Your trans kid might also want to hear what their new name sounds like and whether someone else refers to them as such would feel gender affirming. Ask your child if they would like you to try out different names in order to see which one feels the most comfortable.

Once your kid has decided on a name, do not misgender or deadname your transgender child. Mistakes can happen, but always correct yourself. It is important you validate your child’s name and gender identity.

Your child may wish to use certain LGBTQ+ terms to describe themselves. For example, they might identify as a transgender man or a transgender woman. Some people do not identify with any labels as they can feel restrictive. We have created a list of the most important LGBTQ+ terms relating to gender identity and sexual orientation. Read through this blog piece to understand the difference between gender and sexuality.

Offer mental health support and counselling

Transgender children often need mental health support. The Trevor Project’s 2021 National Survey on LGBTQ+ Mental Health found that trans and non-binary youth are a higher risk of depression, anxiety, self-harm, and suicide. This is due to the dysphoria and low self-esteem they may be experiencing. But your kid’s discriminatory environment and anti-trans legislation are also contributing factors.

Therefore, if you can afford it, make sure your transgender child has access to counselling and other mental health support. Check in with them to see how they are feeling and discuss potentially seeking a gender specialist counsellor with them.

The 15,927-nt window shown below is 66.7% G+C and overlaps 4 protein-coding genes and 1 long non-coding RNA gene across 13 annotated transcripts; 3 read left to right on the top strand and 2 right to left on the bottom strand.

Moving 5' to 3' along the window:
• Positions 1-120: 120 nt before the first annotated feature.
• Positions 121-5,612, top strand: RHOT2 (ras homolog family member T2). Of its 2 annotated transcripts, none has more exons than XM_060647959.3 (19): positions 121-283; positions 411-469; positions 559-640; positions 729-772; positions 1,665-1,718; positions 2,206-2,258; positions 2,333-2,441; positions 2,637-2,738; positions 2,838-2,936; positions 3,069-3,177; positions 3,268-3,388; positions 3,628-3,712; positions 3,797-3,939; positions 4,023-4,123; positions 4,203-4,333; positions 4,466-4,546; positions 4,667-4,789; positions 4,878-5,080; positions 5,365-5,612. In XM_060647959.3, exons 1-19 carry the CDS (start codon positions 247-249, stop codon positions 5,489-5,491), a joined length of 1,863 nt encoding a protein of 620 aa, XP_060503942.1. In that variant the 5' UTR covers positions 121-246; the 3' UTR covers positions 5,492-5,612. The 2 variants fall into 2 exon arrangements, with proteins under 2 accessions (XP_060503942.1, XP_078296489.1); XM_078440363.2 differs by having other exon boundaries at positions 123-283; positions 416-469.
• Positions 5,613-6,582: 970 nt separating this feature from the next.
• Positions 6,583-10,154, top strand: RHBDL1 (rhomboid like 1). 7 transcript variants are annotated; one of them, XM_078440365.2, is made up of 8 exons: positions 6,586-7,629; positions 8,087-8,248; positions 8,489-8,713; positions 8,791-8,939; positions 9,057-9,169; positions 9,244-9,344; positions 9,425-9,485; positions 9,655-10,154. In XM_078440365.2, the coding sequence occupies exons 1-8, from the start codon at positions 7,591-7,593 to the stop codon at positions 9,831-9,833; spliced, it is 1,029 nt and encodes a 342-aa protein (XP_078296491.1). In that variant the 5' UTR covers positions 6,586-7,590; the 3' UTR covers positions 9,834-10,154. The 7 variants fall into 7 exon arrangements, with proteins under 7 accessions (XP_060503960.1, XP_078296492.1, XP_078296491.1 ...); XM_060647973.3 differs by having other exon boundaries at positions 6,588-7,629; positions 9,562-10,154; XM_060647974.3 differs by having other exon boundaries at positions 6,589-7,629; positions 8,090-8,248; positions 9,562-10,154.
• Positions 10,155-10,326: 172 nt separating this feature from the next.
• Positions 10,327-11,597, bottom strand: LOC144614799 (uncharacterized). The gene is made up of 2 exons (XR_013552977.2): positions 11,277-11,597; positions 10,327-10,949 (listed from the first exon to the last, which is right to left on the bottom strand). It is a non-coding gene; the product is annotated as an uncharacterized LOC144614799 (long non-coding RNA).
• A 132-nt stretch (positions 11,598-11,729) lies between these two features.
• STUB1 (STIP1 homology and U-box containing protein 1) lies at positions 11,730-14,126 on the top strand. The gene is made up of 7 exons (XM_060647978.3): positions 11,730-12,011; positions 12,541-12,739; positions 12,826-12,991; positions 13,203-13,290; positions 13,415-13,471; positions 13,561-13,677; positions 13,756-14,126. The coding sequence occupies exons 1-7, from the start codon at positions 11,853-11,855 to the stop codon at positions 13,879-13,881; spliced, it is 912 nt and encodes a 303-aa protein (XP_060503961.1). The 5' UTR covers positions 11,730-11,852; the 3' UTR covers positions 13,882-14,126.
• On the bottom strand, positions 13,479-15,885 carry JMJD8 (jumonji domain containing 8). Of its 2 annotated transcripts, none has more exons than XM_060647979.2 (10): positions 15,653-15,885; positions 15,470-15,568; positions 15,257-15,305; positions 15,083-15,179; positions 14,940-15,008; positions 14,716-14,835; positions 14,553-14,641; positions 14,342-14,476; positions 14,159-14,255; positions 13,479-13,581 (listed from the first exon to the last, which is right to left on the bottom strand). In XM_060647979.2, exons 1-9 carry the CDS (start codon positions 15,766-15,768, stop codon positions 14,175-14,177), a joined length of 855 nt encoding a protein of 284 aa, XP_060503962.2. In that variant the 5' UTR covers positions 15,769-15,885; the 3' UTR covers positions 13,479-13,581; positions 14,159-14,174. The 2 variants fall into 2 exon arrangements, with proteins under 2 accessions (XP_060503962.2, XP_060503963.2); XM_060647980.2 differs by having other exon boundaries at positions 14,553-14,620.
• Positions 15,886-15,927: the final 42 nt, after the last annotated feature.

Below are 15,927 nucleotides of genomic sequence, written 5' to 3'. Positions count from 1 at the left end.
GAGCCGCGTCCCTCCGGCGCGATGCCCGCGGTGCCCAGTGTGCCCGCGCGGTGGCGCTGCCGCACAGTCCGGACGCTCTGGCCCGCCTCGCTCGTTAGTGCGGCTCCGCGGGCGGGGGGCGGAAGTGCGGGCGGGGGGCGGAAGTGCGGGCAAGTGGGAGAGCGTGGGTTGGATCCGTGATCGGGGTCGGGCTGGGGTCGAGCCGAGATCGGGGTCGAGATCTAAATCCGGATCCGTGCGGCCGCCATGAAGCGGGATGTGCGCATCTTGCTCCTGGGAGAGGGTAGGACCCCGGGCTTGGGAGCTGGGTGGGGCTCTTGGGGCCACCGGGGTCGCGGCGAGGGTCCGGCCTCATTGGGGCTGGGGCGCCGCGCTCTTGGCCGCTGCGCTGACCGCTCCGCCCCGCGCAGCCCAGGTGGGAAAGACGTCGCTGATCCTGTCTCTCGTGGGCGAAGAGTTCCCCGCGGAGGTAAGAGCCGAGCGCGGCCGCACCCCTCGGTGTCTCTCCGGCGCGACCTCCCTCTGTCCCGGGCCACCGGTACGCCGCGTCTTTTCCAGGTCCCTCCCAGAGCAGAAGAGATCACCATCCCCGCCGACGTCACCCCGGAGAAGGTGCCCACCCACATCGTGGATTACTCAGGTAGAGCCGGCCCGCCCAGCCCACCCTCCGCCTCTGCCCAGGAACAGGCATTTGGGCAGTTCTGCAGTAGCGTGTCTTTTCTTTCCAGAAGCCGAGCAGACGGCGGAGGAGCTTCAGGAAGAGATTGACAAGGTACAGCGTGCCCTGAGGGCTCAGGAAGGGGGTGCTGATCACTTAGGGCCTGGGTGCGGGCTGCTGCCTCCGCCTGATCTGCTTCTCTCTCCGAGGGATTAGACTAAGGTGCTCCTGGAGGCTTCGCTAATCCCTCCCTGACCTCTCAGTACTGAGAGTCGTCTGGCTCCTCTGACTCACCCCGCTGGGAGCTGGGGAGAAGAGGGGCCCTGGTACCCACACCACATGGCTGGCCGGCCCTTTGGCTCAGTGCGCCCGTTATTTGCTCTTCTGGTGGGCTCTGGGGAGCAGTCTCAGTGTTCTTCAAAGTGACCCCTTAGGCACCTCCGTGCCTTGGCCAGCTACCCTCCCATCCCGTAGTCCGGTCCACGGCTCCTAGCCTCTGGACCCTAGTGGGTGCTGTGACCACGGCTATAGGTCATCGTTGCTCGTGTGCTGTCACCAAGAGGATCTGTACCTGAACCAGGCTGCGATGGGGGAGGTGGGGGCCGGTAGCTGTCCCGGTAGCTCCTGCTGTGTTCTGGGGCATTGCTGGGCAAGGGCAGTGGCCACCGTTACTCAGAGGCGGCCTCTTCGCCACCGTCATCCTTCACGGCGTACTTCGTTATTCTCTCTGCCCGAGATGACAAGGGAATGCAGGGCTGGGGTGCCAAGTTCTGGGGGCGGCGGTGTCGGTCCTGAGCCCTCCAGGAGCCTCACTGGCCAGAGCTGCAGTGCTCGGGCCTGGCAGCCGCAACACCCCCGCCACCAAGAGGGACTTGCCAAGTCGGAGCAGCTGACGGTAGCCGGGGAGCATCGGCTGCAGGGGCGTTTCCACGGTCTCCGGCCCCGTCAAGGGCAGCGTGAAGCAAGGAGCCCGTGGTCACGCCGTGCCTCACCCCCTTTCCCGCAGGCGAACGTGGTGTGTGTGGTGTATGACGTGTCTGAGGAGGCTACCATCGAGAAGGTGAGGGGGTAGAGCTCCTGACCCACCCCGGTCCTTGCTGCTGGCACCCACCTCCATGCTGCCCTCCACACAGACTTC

GenderGP also offers counselling sessions for young people which you can book via SimplyBook. All our counsellors are either trans themselves or have extensive experience working with the transgender and gender diverse community.

Educate yourself

You may have a million questions you want to ask your child when they come out to you as trans. Make sure to educate yourself first before asking inappropriate or triggering questions.

Educating yourself can also help you better understand your child and their community. You may confuse gender identity and sexuality, however, the two are not the same. You can watch films, TV series, documentaries or read books about and by trans people on how to navigate your relationship with your transgender child.

Essentially, make sure that you are your child’s biggest supporter, ally and advocate. Celebrate them for who they are. If other people misgender your kid, correct them and set boundaries with unsupportive family members to protect your child’s well-being. Let your child know they are not alone.

Resources for you and your transgender child

Your child may wish to start gender affirming healthcare. Therefore, besides supporting them with their social transition, you may also want to get in touch with doctors and other healthcare practitioners to help your child access this care. Work together with doctors who can guide you through your kid’s gender affirming healthcare journey.

If you would like to know more about what gender affirming healthcare is, please check out our blog. We explain everything you need to know about trans healthcare in order to better understand what your child may go through in their transition journey. For more information on how to support your transgender child, visit the Human Rights Campaign website and read through their very informative guide.

We offer counselling sessions for transgender people as well as parents of transgender children. During these sessions you are free to talk about your child’s gender journey as well as any other struggles you both may be facing. You can book a counselling session with GenderGP via SimplyBook.

Remember to always support your child and let them have agency over their own body and gender!